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CPR decision making: why Winspear needs to be challenged?
  1. Rosemarie Anthony-Pillai
  1. Correspondence to Dr Rosemarie Anthony-Pillai, Harefield Hospital, Hill End Road, Harefield UB9 6JH, UK; roseap{at}


This is a personal view about the recent high court decision around cardiopulmonary resuscitation (CPR). This opinion identifies that the judge failed to recognise the statutory role given to clinicians in identifying when a treatment is life sustaining. In failing to recognise the role of the clinician, the ruling in Winspear risks the likelihood of inappropriate CPR attempts.

  • Capacity
  • Legal Aspects
  • Decision-making
  • End-of-life
  • Ethics

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Decisions around cardiopulmonary resuscitation (CPR) continue to cause confusion in spite of the recent high profile cases aimed at bringing clarity to the situation. The Court of Appeal decision in Tracey found that the formulation of a Do Not Attempt CPR (DNACPR) decision engaged an individual's Article 8 rights (this right was identified in Tracey as incorporating decisions around end of life). Their lordships accepted there were times when CPR would not work, but they concluded that the patient had a right to know such a judgement had been made, not least because it afforded the patient the opportunity to seek a second opinion.1 Most recently in Winspear, Blake J identified the Mental Capacity Act 2005 (MCA) as the mechanism for upholding the Article 8 rights of those lacking capacity.2

In Winspear, the medical registrar, having identified that CPR would be ineffective owing to the kyphosis and contractures the patient suffered duly instigated a DNACPR notice. Blake J found such instigation without consultation was procedurally wrong. He opined that any DNACPR notice had to comply with the requirements for best interests’ decision-making set out in section 4 of the MCA, which requires taking into consideration the views of others.3 Blake J identified that the patient's mother was entitled to be consulted before the notice was made that CPR should be withheld. Blake J commented that the clinical assessment, though a necessary first step in decision making, is generally not sufficient in identifying best interests since the latter is a broader concept than clinical judgement.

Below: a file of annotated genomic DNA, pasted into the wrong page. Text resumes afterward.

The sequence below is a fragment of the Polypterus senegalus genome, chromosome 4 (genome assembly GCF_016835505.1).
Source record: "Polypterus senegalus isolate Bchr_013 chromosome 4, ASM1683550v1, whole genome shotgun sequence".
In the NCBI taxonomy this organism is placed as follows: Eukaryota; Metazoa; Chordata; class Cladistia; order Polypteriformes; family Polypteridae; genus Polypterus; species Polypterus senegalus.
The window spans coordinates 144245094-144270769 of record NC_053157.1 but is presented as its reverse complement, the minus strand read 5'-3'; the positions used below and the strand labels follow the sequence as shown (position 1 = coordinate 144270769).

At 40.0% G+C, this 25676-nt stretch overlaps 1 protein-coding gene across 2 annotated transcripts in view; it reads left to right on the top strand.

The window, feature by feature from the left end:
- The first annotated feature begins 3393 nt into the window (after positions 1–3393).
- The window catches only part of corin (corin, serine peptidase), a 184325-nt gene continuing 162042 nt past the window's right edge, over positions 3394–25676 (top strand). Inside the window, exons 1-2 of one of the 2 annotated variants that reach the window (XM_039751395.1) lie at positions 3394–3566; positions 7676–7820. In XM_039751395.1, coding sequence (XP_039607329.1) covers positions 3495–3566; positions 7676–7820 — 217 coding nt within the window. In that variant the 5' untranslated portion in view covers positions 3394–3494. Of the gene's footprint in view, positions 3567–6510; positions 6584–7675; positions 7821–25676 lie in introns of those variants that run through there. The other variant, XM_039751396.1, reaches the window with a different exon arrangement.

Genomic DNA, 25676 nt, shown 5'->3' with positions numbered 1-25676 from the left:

The 2013 Supreme Court decision in the case of James looked specifically at the issue of best interests in the light of the MCA.4 This case gives an invaluable summary on the law around medical treatment and best interests; it identifies some clear principles that do not appear to have been considered in Winspear. In quoting from the case of Tony Bland, Lady Hale identified first, the key question to be answered when considering best interests as ‘whether the invasion of bodily integrity as a result of the proposed intervention is lawful in the absence of consent’. Second, Lady Hale identified from MCA section 5 that the fundamental question that the MCA seeks to address, when it comes to care and treatment, is whether such treatment can lawfully be given in the best interests of the patient; in particular, she notes that MCA section 5 makes no mention of omissions or the withholding of treatment. Finally and most notably, Lady Hale identified that the court, in upholding the provisions of the Act, has no more power than a patient with full capacity; therefore, a court cannot order a course of action that clinicians (acting reasonably and non-negligently) identify as having no benefit, because such an act would by definition be unlawful.